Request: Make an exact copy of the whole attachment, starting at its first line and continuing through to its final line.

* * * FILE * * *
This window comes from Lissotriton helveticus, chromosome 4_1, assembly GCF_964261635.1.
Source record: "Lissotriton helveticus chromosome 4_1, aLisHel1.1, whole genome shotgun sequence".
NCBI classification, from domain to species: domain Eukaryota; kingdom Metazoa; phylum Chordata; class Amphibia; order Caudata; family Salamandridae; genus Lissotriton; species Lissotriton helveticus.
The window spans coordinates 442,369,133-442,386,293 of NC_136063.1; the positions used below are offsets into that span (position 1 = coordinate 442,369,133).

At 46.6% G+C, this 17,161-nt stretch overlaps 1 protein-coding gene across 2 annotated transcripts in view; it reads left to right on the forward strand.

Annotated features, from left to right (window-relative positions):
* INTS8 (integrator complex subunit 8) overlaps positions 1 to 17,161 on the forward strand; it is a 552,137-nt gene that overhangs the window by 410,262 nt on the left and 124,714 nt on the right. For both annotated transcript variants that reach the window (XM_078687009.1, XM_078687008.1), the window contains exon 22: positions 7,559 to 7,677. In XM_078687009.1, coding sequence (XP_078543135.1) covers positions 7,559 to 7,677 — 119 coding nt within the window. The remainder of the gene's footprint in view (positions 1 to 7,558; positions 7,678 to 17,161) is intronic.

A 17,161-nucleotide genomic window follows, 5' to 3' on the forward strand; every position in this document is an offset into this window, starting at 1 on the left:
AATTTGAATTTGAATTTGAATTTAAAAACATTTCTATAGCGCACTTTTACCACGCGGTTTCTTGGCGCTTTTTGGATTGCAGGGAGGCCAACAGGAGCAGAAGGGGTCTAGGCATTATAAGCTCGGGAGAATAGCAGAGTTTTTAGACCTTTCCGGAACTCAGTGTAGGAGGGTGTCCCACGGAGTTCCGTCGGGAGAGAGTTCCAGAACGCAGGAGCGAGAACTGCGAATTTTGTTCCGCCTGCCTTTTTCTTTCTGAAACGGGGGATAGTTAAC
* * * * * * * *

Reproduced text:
This window comes from Lissotriton helveticus, chromosome 4_1, assembly GCF_964261635.1.
Source record: "Lissotriton helveticus chromosome 4_1, aLisHel1.1, whole genome shotgun sequence".
NCBI classification, from domain to species: domain Eukaryota; kingdom Metazoa; phylum Chordata; class Amphibia; order Caudata; family Salamandridae; genus Lissotriton; species Lissotriton helveticus.
The window spans coordinates 442,369,133-442,386,293 of NC_136063.1; the positions used below are offsets into that span (position 1 = coordinate 442,369,133).

At 46.6% G+C, this 17,161-nt stretch overlaps 1 protein-coding gene across 2 annotated transcripts in view; it reads left to right on the forward strand.

Annotated features, from left to right (window-relative positions):
* INTS8 (integrator complex subunit 8) overlaps positions 1 to 17,161 on the forward strand; it is a 552,137-nt gene that overhangs the window by 410,262 nt on the left and 124,714 nt on the right. For both annotated transcript variants that reach the window (XM_078687009.1, XM_078687008.1), the window contains exon 22: positions 7,559 to 7,677. In XM_078687009.1, coding sequence (XP_078543135.1) covers positions 7,559 to 7,677 — 119 coding nt within the window. The remainder of the gene's footprint in view (positions 1 to 7,558; positions 7,678 to 17,161) is intronic.

A 17,161-nucleotide genomic window follows, 5' to 3' on the forward strand; every position in this document is an offset into this window, starting at 1 on the left:
AATTTGAATTTGAATTTGAATTTAAAAACATTTCTATAGCGCACTTTTACCACGCGGTTTCTTGGCGCTTTTTGGATTGCAGGGAGGCCAACAGGAGCAGAAGGGGTCTAGGCATTATAAGCTCGGGAGAATAGCAGAGTTTTTAGACCTTTCCGGAACTCAGTGTAGGAGGGTGTCCCACGGAGTTCCGTCGGGAGAGAGTTCCAGAACGCAGGAGCGAGAACTGCGAATTTTGTTCCGCCTGCCTTTTTCTTTCTGAAACGGGGGATAGTTAAC